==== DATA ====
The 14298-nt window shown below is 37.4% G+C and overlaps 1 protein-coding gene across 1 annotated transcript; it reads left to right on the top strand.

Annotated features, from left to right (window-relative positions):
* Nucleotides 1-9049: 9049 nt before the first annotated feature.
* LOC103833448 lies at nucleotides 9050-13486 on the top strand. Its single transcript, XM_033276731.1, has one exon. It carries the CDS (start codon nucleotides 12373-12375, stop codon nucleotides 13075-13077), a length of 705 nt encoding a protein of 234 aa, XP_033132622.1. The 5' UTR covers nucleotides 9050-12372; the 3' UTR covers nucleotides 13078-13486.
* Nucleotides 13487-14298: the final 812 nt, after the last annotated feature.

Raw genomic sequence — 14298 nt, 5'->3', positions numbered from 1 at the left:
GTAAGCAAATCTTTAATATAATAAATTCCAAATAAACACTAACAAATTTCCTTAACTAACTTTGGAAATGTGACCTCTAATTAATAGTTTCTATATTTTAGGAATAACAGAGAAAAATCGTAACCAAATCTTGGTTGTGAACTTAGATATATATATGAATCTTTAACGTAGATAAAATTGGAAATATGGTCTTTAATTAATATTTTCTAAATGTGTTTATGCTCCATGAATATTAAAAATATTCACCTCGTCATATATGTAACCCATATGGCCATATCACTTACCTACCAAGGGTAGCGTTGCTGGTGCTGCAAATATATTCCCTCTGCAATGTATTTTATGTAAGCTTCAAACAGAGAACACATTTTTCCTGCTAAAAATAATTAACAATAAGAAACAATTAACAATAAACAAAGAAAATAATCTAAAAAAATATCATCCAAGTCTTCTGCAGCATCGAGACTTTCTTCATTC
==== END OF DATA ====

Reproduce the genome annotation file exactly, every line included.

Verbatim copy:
The 14298-nt window shown below is 37.4% G+C and overlaps 1 protein-coding gene across 1 annotated transcript; it reads left to right on the top strand.

Annotated features, from left to right (window-relative positions):
* Nucleotides 1-9049: 9049 nt before the first annotated feature.
* LOC103833448 lies at nucleotides 9050-13486 on the top strand. Its single transcript, XM_033276731.1, has one exon. It carries the CDS (start codon nucleotides 12373-12375, stop codon nucleotides 13075-13077), a length of 705 nt encoding a protein of 234 aa, XP_033132622.1. The 5' UTR covers nucleotides 9050-12372; the 3' UTR covers nucleotides 13078-13486.
* Nucleotides 13487-14298: the final 812 nt, after the last annotated feature.

Raw genomic sequence — 14298 nt, 5'->3', positions numbered from 1 at the left:
GTAAGCAAATCTTTAATATAATAAATTCCAAATAAACACTAACAAATTTCCTTAACTAACTTTGGAAATGTGACCTCTAATTAATAGTTTCTATATTTTAGGAATAACAGAGAAAAATCGTAACCAAATCTTGGTTGTGAACTTAGATATATATATGAATCTTTAACGTAGATAAAATTGGAAATATGGTCTTTAATTAATATTTTCTAAATGTGTTTATGCTCCATGAATATTAAAAATATTCACCTCGTCATATATGTAACCCATATGGCCATATCACTTACCTACCAAGGGTAGCGTTGCTGGTGCTGCAAATATATTCCCTCTGCAATGTATTTTATGTAAGCTTCAAACAGAGAACACATTTTTCCTGCTAAAAATAATTAACAATAAGAAACAATTAACAATAAACAAAGAAAATAATCTAAAAAAATATCATCCAAGTCTTCTGCAGCATCGAGACTTTCTTCATTC